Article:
This has by far been a week of ups and downs. It’s been a week of little sleep and even fewer meals. It’s been a week of happiness, excitement and nervousness for Murray State basketball fans. And it’s been a week of sadness for the University community as we mourn the loss of student Jacob Derting.
I did something this week I’ve never done in my two years of Editor-in-Chief. I left Murray before the newspaper was 100 percent ready to be published, leaving what I couldn’t finish in the hands of next year’s head boss, Austin Ramsey.
He embraced the responsibility. He called me when he had questions, but most importantly he made fantastic executive decisions in what turned out to be a difficult week.
Austin called me Thursday morning. Sophie and I were ready to head over to the Murray State – Colorado State game. We were hanging out with our former colleague and current Sports Editor for the Murray Ledger & TImes. We were goofing around about how Ricky wanted us to iron his clothes. Sidenote: I’m terrible at ironing.
Nothing could prepare me for what I was about to be told in that phone call. I could tell something was wrong by the tone in Austin’s voice. My first thoughts were, “Oh no, there’s a huge typo on the front page” or “Someone called and is really upset about something we wrote.” I wish that’s what the phone call had entailed. Those situations don’t make me sick to my stomach. I know how to handle those situations.
What I don’t know how to handle is consoling a staff from almost four hours away who may have witnessed the most terrible thing they’ve ever been a part of. Austin was shaken up. He had seen Derting’s body as he cut through the Zen Garden on his way to class. How do you fix that? All I wanted to do was drive back to Murray as fast as I could, call an entire staff meeting, hug everyone and figure out the next steps in informing the public and helping our fellow students.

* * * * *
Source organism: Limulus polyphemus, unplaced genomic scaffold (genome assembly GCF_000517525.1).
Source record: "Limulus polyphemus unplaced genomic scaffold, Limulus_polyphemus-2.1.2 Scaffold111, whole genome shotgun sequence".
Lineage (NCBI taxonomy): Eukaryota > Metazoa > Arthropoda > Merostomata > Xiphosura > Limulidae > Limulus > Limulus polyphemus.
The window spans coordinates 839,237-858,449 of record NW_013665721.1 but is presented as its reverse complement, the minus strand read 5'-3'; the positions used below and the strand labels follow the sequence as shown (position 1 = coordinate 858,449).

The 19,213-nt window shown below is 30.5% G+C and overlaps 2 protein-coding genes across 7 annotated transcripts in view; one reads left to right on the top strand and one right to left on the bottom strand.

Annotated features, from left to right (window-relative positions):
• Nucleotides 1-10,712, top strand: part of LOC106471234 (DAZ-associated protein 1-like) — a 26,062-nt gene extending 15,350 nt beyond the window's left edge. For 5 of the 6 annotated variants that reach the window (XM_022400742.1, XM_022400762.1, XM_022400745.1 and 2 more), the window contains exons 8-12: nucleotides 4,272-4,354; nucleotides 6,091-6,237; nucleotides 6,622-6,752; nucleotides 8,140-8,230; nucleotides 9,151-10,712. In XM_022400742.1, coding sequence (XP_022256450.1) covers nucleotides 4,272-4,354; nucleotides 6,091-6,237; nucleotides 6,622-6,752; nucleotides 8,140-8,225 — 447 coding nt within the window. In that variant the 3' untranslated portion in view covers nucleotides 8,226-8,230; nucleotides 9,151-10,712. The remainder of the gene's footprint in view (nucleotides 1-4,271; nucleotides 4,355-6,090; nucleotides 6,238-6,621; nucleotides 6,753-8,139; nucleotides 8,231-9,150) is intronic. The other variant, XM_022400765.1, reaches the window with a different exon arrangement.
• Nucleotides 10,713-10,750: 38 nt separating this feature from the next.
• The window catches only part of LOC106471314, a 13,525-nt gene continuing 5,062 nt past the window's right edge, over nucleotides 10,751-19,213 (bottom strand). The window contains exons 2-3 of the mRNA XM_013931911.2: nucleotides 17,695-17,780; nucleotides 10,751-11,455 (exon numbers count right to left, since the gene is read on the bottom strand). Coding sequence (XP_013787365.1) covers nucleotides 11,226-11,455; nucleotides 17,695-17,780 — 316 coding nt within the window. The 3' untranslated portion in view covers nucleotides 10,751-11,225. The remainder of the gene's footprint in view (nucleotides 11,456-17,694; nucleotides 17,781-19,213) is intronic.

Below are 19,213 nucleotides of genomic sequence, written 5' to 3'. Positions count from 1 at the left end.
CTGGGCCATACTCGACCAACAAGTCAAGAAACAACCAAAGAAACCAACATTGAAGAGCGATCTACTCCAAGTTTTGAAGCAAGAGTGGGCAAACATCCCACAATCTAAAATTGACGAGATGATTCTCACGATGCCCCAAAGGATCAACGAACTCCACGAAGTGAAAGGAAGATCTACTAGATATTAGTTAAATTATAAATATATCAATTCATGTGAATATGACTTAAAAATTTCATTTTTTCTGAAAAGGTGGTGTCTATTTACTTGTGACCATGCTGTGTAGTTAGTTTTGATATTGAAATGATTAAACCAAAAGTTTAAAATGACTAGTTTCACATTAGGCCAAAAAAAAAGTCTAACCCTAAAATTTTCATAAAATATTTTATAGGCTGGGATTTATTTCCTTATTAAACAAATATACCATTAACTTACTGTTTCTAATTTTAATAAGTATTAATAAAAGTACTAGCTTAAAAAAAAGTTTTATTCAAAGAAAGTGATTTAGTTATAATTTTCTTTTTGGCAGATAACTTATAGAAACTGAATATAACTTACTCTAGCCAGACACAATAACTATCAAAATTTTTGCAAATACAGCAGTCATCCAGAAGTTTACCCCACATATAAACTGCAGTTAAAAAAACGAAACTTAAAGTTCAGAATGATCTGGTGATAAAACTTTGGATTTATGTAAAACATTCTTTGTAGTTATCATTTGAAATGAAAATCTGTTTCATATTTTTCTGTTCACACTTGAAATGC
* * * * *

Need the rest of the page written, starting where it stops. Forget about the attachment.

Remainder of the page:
Sometimes, we can’t always do what we want to. I stayed in Louisville and watched Murray State rise over Colorado State in the second half. Of course I was happy. But I couldn’t help but constantly think about what the University was going through. I couldn’t help but notice before the game the sobriety of Racer Band, of the fans who knew. I couldn’t help but notice how President Randy Dunn spent more of the game in the hall, I assume emailing or on the phone about the situation, than he did in his seat.
This has been one of the most emotional few days I’ve had as EIC and in life. So many emotions are surrounding Murray State. Students are excited to get a much-needed spring break. It’s exhilarating to watch the Racers chase program and OVC history. And it’s an unmatched sadness to know you’ve lost a classmate.
I did not know Mr. Derting. And I can only empathize with those who did by previous experiences in which I’ve lost friends before they should have gone. My thoughts go out to those who knew him, to his family and friends, to those who saw the incident taking place and to those who sacrificed themselves to protect others from seeing the result of the tragedy. This will be a tough time for many. All I ask is that we pull together like we have around Racer basketball to support the student’s family, friends and others who are experiencing a battle similar to Derting’s.
Together we can do many things. Excitement is better shared with others. Sadness heals more quickly with the support of others. Together Murray State will enjoy the ups and fight the downs. We will get through this. We will continue to support the Racers and Mr. Derting’s loved ones. Laughter and cheers may be heard. Tears may be shed. But together, we will make it.